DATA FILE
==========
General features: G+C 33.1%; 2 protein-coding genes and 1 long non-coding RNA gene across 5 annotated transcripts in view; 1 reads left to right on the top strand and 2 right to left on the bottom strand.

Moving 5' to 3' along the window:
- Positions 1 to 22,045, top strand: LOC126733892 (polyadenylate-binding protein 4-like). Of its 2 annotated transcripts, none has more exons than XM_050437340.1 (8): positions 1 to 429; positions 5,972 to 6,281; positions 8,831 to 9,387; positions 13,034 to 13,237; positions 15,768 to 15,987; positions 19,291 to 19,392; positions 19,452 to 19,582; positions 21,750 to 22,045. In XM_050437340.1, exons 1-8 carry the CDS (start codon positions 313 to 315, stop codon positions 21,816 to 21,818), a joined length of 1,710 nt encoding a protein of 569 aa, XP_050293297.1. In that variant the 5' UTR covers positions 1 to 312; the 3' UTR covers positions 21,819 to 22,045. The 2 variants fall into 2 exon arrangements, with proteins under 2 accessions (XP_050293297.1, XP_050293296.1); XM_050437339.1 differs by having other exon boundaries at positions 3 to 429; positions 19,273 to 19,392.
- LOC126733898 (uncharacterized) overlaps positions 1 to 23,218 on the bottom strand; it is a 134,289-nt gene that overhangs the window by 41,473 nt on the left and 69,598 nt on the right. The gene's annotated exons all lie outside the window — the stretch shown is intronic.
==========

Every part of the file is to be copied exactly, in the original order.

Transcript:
General features: G+C 33.1%; 2 protein-coding genes and 1 long non-coding RNA gene across 5 annotated transcripts in view; 1 reads left to right on the top strand and 2 right to left on the bottom strand.

Moving 5' to 3' along the window:
- Positions 1 to 22,045, top strand: LOC126733892 (polyadenylate-binding protein 4-like). Of its 2 annotated transcripts, none has more exons than XM_050437340.1 (8): positions 1 to 429; positions 5,972 to 6,281; positions 8,831 to 9,387; positions 13,034 to 13,237; positions 15,768 to 15,987; positions 19,291 to 19,392; positions 19,452 to 19,582; positions 21,750 to 22,045. In XM_050437340.1, exons 1-8 carry the CDS (start codon positions 313 to 315, stop codon positions 21,816 to 21,818), a joined length of 1,710 nt encoding a protein of 569 aa, XP_050293297.1. In that variant the 5' UTR covers positions 1 to 312; the 3' UTR covers positions 21,819 to 22,045. The 2 variants fall into 2 exon arrangements, with proteins under 2 accessions (XP_050293297.1, XP_050293296.1); XM_050437339.1 differs by having other exon boundaries at positions 3 to 429; positions 19,273 to 19,392.
- LOC126733898 (uncharacterized) overlaps positions 1 to 23,218 on the bottom strand; it is a 134,289-nt gene that overhangs the window by 41,473 nt on the left and 69,598 nt on the right. The gene's annotated exons all lie outside the window — the stretch shown is intronic.